As you can see in the Overhead 5, only 9% of the settings are ones in which high-quality care-giving is highly characteristic. 30% of child care settings are ones in which high-quality care-giving is somewhat characteristic. 8% of the settings are ones in which high-quality care-giving is highly uncharacteristic.

Since parents select child care for their children, it is reasonable to expect that demographic and psychological characteristics of families will predict characteristics of child care experienced by their children. The specific family predictors of child care in the Japanese society may be different than those in the U.S. I will tell you what we found for the families we studied in the U.S.

On the left hand side of Overhead 6, you can see three groups of predictors of age of entry into care, of hours in care, of type of care and of quality of care. The groups of predictors are: family characteristics, economic factors, psychological factors, and finally, maternal attitudes and beliefs.

In analyses pertaining to care in the first 15 months of life, we found that economic factors were most consistently associated with age of entry into care, the amount of care, the type and the quality of the nonmaternal care that infants received. Maternal personality and beliefs about maternal employment also predicted families' choice of nonmaternal care.

Infants who began nonmaternal care between 3 and 5 months of age had mothers who scored highest on extraversion and agreeableness. Children who began nonmaternal care earlier than others had mothers who believed that maternal employment had greater benefits for children.

More nonmaternal care was related to fewer children in the family, to lower maternal education, to higher maternal income, to lower total family income, to longer hours of maternal employment and to mother's beliefs in the benefits of maternal employment.

The type of care was related to family size, maternal education, household composition, economics, and it was related to maternal beliefs about the risks associated with maternal employment.

I am now going to talk about family predictors of quality of care. The analysis in the overhead is based on the total analysis and for quality we needed to do it separately for the different types of care. So maybe there won't be a complete match between what I say and what you see. Factors predicting the quality of care varied across different type of care. For care in the child's home or in a child care home, family income was positively associated with quality. For care in child care centers, children from both low and high income families received higher quality care than those from moderate income families. So, like others before us, we found that family characteristics are associated with the selection of child care.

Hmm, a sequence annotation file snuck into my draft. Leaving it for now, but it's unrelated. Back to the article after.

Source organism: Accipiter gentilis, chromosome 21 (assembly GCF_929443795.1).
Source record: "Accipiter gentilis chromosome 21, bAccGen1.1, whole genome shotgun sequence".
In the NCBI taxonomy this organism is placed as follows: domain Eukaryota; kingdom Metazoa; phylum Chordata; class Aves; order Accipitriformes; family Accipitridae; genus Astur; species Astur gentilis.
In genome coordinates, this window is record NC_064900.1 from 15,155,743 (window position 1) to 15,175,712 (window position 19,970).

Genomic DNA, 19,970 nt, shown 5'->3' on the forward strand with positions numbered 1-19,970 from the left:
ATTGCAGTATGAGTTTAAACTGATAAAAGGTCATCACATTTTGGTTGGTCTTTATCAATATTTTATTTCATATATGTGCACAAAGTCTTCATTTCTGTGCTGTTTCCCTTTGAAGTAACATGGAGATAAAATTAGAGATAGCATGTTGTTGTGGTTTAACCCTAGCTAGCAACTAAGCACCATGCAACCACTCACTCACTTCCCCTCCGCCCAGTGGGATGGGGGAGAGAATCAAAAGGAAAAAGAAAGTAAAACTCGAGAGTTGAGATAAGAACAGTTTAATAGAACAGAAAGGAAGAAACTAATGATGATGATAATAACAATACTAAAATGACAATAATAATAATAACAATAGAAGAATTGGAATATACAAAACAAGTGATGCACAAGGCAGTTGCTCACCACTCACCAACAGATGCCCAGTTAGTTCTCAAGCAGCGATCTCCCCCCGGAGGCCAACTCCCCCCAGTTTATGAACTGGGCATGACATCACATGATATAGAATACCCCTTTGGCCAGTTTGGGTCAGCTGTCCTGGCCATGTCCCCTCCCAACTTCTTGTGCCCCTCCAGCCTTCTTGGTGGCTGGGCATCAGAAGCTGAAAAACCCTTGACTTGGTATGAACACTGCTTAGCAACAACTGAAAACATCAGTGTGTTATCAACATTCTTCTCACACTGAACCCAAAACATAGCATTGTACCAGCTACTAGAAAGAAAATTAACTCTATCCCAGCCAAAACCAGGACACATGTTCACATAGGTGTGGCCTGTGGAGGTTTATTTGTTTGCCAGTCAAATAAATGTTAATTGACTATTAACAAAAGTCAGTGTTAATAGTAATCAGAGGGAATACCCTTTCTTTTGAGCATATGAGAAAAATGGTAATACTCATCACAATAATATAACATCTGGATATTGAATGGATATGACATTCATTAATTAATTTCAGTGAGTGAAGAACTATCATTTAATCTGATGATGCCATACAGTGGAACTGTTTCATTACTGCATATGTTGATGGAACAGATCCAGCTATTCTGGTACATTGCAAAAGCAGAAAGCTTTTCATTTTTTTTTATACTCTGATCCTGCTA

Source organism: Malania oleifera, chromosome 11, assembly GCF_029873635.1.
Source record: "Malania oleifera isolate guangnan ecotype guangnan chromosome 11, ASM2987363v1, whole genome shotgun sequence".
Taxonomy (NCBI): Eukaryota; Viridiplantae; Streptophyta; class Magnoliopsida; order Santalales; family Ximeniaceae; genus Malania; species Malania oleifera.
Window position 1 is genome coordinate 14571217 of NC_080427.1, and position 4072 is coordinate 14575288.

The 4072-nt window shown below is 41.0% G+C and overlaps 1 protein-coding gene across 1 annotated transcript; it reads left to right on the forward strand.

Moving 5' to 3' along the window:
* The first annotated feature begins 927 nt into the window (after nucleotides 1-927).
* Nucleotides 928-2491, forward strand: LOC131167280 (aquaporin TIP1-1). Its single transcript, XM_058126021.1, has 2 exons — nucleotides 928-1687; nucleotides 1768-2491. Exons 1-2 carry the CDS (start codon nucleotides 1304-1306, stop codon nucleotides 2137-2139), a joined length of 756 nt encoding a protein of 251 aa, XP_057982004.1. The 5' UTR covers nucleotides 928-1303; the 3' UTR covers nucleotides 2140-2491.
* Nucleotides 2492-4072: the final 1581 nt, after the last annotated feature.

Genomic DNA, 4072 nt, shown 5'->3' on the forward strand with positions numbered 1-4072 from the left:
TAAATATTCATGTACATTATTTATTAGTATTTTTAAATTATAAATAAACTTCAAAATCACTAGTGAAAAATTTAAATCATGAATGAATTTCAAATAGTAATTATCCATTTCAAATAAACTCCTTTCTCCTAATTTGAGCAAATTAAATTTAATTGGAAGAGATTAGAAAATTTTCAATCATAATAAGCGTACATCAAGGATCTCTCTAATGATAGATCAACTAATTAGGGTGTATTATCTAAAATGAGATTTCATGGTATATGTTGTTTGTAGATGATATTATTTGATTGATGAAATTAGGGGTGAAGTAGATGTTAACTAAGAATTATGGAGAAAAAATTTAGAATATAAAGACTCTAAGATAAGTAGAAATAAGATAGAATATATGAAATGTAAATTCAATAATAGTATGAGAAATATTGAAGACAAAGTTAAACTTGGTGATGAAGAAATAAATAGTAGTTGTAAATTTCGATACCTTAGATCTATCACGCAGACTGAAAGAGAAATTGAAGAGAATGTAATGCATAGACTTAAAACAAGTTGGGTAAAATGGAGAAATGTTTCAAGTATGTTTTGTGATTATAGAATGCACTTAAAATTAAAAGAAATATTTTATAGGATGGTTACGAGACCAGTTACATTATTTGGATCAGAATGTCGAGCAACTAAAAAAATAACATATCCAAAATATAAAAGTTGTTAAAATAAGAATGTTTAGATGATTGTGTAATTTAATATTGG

What I say now will sound very familiar to you. There has been considerable worry among the United States public about child care. People wanted to know if child care interfered with the influence of families on the positive development of children. More specifically, mothers and fathers wanted to know the answer to the following questions in Overhead 7.

  1. Does infant care have a deleterious effect on the formation of secure attachment to mothers or on mother-child interactions?
  2. What are the direct and indirect effects of child care on the development of children's cognitive development, their social development, their social competence and social adjustment?
  3. Do families who place their children in child care have less influence on the development of their children?
I will answer each question with findings from the NICHD Study of Early Child Care.

In this Overhead 8, we can see the results of analyses in which maternal predictors were entered into the equation after controlling for family income and maternal beliefs about the value of maternal work for children's development. Security of attachment was measured during the strange situation when the children were 15 months of age.

We can see that maternal psychological adjustment predicted security of attachment. The more psychologically well adjusted the mother, the greater the probability that her child would be securely attached. Maternal psychological adjustment was measured by a composite of maternal anxiety, depression, sociability, fun loving, optimism, agreeableness, her being trusting, helpful, and forgiving.